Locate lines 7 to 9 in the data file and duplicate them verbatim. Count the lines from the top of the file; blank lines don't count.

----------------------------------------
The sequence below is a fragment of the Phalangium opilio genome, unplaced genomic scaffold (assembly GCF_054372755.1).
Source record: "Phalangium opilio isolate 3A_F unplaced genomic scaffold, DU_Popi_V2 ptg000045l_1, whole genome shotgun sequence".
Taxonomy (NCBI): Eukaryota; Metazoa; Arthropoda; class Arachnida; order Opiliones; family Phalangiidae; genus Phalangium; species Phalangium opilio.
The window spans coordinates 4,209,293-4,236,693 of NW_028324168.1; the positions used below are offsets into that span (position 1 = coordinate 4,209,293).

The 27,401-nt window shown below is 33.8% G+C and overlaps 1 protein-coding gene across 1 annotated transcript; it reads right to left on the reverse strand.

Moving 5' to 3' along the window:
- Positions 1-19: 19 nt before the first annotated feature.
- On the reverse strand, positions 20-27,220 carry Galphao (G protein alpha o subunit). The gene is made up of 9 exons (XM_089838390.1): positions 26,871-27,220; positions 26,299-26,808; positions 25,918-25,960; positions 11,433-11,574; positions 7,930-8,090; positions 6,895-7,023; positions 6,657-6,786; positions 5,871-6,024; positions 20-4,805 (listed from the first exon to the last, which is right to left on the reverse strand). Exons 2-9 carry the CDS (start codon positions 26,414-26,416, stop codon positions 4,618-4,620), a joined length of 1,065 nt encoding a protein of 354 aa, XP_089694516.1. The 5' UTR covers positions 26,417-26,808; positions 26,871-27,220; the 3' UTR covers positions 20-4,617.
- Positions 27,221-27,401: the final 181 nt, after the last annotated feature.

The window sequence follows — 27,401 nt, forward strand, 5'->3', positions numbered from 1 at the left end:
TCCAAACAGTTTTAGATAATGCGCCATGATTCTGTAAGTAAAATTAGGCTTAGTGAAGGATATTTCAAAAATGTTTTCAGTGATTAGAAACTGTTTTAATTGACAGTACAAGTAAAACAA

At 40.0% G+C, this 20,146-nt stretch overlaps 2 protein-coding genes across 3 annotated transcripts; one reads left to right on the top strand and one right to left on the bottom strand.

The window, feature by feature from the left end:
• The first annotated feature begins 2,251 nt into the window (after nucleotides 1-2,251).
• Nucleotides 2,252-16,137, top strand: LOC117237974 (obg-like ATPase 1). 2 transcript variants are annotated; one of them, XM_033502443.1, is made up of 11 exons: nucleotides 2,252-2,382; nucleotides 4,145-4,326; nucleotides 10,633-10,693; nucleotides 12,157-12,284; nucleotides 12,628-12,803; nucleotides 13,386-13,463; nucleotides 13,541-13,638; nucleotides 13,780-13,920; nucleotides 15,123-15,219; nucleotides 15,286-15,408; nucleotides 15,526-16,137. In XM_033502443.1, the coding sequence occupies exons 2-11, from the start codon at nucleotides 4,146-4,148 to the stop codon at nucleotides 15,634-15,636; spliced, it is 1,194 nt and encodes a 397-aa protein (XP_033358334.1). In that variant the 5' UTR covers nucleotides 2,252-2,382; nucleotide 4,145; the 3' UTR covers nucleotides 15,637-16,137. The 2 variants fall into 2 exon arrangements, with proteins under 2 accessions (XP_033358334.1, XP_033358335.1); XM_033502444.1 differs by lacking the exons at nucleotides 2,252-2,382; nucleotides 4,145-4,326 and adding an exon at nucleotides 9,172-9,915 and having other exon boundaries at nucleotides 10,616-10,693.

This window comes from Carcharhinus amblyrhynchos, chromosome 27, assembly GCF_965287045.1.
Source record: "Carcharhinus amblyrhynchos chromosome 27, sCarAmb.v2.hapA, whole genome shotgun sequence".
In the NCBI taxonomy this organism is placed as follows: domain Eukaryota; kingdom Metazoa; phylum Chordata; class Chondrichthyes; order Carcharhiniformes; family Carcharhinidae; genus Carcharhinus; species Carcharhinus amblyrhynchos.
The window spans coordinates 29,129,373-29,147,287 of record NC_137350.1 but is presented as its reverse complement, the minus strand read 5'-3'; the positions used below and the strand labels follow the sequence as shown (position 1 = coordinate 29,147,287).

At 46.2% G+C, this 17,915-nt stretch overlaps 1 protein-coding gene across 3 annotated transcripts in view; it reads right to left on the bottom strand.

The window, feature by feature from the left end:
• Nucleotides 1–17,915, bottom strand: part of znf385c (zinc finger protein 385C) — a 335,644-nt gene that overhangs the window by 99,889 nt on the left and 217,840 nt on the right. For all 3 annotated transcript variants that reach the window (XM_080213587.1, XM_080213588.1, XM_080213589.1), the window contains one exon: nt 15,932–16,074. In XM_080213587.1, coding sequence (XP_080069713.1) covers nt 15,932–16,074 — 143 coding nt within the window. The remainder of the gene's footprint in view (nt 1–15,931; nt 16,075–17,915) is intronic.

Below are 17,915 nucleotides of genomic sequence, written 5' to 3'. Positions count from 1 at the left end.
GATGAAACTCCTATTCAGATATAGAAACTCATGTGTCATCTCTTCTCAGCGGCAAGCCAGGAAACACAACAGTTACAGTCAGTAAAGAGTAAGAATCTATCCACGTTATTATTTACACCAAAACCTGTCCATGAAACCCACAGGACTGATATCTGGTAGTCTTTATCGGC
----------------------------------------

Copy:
- Positions 1-19: 19 nt before the first annotated feature.
- On the reverse strand, positions 20-27,220 carry Galphao (G protein alpha o subunit). The gene is made up of 9 exons (XM_089838390.1): positions 26,871-27,220; positions 26,299-26,808; positions 25,918-25,960; positions 11,433-11,574; positions 7,930-8,090; positions 6,895-7,023; positions 6,657-6,786; positions 5,871-6,024; positions 20-4,805 (listed from the first exon to the last, which is right to left on the reverse strand). Exons 2-9 carry the CDS (start codon positions 26,414-26,416, stop codon positions 4,618-4,620), a joined length of 1,065 nt encoding a protein of 354 aa, XP_089694516.1. The 5' UTR covers positions 26,417-26,808; positions 26,871-27,220; the 3' UTR covers positions 20-4,617.
- Positions 27,221-27,401: the final 181 nt, after the last annotated feature.